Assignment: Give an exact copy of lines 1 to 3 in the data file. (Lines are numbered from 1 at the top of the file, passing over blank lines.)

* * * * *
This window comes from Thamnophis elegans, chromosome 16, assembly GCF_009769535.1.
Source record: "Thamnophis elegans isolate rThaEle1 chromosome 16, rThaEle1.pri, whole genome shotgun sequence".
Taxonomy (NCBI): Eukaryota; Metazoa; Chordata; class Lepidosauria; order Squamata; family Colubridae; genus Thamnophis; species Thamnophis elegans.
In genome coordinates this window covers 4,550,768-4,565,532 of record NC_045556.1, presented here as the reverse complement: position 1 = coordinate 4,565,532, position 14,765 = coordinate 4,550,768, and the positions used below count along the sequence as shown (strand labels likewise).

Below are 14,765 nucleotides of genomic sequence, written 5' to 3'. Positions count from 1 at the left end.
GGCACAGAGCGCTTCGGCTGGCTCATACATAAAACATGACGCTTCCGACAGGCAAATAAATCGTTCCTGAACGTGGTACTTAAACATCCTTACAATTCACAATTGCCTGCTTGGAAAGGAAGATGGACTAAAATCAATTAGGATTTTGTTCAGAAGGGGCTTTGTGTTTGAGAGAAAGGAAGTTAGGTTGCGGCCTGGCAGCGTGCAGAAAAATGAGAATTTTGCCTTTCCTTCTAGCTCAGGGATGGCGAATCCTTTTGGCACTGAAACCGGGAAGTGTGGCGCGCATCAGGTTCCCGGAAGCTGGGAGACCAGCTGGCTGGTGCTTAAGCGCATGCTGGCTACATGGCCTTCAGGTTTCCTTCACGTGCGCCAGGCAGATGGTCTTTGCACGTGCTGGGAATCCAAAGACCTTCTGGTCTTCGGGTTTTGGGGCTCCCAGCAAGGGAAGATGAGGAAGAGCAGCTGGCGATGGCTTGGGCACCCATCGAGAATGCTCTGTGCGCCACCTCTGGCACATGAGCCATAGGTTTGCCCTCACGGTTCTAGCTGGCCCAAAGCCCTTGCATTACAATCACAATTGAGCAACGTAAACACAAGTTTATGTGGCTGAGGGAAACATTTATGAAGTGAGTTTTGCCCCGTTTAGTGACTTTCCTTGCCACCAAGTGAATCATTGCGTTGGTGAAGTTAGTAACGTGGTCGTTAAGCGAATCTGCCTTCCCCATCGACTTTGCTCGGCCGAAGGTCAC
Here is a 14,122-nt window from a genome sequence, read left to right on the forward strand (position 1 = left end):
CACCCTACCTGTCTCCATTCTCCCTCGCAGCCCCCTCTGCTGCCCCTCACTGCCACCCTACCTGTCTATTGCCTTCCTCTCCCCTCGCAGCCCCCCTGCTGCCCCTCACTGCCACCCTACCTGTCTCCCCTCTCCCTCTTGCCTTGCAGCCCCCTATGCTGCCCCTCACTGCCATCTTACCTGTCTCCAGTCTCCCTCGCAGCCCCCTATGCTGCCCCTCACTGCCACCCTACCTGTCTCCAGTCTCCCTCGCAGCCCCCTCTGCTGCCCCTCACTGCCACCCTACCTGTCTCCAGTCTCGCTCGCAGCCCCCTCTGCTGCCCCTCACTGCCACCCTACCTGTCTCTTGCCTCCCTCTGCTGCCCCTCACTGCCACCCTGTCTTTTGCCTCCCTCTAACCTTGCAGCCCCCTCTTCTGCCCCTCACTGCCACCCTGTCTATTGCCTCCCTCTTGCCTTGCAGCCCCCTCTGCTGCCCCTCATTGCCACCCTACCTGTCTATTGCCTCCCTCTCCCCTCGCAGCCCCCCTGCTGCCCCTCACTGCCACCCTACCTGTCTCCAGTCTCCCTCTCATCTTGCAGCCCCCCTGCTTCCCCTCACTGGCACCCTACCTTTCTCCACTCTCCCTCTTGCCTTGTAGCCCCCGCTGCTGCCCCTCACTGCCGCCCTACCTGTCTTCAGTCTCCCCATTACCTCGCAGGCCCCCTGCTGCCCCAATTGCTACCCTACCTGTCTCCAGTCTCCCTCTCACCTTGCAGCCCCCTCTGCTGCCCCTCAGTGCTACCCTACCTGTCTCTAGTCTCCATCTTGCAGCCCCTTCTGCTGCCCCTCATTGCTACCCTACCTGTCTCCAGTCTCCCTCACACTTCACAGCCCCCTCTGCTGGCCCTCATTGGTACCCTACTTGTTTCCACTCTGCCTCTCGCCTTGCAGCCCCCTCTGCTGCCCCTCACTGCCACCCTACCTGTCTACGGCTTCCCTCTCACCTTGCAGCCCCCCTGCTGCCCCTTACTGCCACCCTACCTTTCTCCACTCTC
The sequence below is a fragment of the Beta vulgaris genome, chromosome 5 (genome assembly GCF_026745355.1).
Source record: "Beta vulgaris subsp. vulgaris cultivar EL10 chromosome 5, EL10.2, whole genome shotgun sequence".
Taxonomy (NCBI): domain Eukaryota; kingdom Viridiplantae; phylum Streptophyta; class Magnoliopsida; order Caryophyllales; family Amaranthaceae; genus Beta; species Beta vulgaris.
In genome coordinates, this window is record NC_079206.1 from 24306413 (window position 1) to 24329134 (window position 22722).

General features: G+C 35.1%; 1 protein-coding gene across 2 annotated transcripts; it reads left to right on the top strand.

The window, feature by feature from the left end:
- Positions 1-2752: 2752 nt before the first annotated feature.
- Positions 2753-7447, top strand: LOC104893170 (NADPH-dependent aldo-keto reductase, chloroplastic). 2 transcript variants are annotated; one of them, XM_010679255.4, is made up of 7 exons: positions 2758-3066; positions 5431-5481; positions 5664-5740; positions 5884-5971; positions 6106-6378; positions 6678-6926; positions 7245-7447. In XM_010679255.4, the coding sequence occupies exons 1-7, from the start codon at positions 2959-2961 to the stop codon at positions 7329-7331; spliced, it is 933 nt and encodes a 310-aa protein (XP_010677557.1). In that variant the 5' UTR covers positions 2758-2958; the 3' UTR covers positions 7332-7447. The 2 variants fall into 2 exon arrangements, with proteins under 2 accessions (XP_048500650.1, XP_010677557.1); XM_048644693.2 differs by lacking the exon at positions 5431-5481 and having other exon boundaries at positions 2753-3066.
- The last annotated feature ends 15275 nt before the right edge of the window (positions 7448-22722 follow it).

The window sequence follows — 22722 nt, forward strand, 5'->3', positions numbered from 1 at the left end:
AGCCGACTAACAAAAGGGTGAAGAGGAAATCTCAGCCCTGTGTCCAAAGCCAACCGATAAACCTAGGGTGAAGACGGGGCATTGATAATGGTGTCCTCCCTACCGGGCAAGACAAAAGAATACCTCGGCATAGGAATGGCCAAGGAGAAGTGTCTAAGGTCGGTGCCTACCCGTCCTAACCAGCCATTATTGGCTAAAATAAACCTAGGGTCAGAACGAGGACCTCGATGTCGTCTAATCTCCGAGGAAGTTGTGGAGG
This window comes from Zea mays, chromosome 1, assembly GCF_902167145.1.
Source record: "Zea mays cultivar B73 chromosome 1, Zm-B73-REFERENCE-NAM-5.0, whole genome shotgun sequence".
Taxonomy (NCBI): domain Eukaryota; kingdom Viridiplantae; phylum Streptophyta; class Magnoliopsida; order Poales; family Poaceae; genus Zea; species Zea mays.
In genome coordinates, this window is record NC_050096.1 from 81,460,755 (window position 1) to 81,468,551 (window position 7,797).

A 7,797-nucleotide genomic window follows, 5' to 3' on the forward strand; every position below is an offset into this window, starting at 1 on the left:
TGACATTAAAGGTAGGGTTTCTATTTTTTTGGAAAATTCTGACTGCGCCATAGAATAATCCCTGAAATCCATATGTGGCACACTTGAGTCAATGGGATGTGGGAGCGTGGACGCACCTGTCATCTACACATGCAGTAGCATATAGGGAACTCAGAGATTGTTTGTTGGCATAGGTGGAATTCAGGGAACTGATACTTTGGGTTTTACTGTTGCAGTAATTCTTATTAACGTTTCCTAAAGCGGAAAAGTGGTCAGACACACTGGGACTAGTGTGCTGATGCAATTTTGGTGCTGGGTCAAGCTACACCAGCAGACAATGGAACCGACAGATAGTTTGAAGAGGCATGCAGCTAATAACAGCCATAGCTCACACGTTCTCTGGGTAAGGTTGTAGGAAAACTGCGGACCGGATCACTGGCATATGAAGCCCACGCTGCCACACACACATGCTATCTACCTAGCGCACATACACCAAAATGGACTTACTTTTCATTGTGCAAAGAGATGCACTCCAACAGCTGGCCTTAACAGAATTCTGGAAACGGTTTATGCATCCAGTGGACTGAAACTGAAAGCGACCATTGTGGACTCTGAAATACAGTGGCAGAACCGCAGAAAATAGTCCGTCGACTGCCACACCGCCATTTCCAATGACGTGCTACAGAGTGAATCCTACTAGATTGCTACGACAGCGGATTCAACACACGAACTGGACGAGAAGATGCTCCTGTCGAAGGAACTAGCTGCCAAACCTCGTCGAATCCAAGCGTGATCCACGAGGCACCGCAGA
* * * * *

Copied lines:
This window comes from Thamnophis elegans, chromosome 16, assembly GCF_009769535.1.
Source record: "Thamnophis elegans isolate rThaEle1 chromosome 16, rThaEle1.pri, whole genome shotgun sequence".
Taxonomy (NCBI): Eukaryota; Metazoa; Chordata; class Lepidosauria; order Squamata; family Colubridae; genus Thamnophis; species Thamnophis elegans.